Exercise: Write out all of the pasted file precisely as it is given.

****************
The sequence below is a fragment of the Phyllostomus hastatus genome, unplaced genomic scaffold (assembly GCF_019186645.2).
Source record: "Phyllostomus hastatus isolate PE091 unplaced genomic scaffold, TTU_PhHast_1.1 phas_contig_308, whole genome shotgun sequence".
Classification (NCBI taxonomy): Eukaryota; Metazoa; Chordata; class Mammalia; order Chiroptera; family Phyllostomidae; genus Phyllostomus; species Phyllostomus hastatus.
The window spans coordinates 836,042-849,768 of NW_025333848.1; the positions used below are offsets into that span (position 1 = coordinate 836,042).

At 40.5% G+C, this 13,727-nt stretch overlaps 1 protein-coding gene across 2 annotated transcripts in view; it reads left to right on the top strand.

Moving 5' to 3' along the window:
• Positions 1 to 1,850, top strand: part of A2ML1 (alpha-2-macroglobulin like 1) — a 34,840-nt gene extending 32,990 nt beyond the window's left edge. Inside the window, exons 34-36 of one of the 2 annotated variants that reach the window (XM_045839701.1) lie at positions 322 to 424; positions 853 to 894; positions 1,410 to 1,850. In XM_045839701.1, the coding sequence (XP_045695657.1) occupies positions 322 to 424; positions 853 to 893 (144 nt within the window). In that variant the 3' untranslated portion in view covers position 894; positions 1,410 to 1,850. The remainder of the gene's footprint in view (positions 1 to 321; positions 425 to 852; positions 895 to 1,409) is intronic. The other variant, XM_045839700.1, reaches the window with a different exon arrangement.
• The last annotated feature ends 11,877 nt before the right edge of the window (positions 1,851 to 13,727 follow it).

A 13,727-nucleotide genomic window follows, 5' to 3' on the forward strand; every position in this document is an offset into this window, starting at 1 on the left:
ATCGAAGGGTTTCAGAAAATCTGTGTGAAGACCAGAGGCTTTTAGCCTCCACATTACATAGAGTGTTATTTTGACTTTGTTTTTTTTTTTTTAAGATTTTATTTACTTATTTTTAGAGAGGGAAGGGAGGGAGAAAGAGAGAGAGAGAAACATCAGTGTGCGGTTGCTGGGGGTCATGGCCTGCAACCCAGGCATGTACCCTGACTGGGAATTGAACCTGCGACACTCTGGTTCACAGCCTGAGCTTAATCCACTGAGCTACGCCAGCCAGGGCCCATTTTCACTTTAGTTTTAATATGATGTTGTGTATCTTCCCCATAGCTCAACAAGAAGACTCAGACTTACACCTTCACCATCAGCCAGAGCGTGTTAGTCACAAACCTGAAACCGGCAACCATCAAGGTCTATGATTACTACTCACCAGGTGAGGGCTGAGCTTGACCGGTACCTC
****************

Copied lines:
The sequence below is a fragment of the Phyllostomus hastatus genome, unplaced genomic scaffold (assembly GCF_019186645.2).
Source record: "Phyllostomus hastatus isolate PE091 unplaced genomic scaffold, TTU_PhHast_1.1 phas_contig_308, whole genome shotgun sequence".
Classification (NCBI taxonomy): Eukaryota; Metazoa; Chordata; class Mammalia; order Chiroptera; family Phyllostomidae; genus Phyllostomus; species Phyllostomus hastatus.
The window spans coordinates 836,042-849,768 of NW_025333848.1; the positions used below are offsets into that span (position 1 = coordinate 836,042).

At 40.5% G+C, this 13,727-nt stretch overlaps 1 protein-coding gene across 2 annotated transcripts in view; it reads left to right on the top strand.

Moving 5' to 3' along the window:
• Positions 1 to 1,850, top strand: part of A2ML1 (alpha-2-macroglobulin like 1) — a 34,840-nt gene extending 32,990 nt beyond the window's left edge. Inside the window, exons 34-36 of one of the 2 annotated variants that reach the window (XM_045839701.1) lie at positions 322 to 424; positions 853 to 894; positions 1,410 to 1,850. In XM_045839701.1, the coding sequence (XP_045695657.1) occupies positions 322 to 424; positions 853 to 893 (144 nt within the window). In that variant the 3' untranslated portion in view covers position 894; positions 1,410 to 1,850. The remainder of the gene's footprint in view (positions 1 to 321; positions 425 to 852; positions 895 to 1,409) is intronic. The other variant, XM_045839700.1, reaches the window with a different exon arrangement.
• The last annotated feature ends 11,877 nt before the right edge of the window (positions 1,851 to 13,727 follow it).

A 13,727-nucleotide genomic window follows, 5' to 3' on the forward strand; every position in this document is an offset into this window, starting at 1 on the left:
ATCGAAGGGTTTCAGAAAATCTGTGTGAAGACCAGAGGCTTTTAGCCTCCACATTACATAGAGTGTTATTTTGACTTTGTTTTTTTTTTTTTAAGATTTTATTTACTTATTTTTAGAGAGGGAAGGGAGGGAGAAAGAGAGAGAGAGAAACATCAGTGTGCGGTTGCTGGGGGTCATGGCCTGCAACCCAGGCATGTACCCTGACTGGGAATTGAACCTGCGACACTCTGGTTCACAGCCTGAGCTTAATCCACTGAGCTACGCCAGCCAGGGCCCATTTTCACTTTAGTTTTAATATGATGTTGTGTATCTTCCCCATAGCTCAACAAGAAGACTCAGACTTACACCTTCACCATCAGCCAGAGCGTGTTAGTCACAAACCTGAAACCGGCAACCATCAAGGTCTATGATTACTACTCACCAGGTGAGGGCTGAGCTTGACCGGTACCTC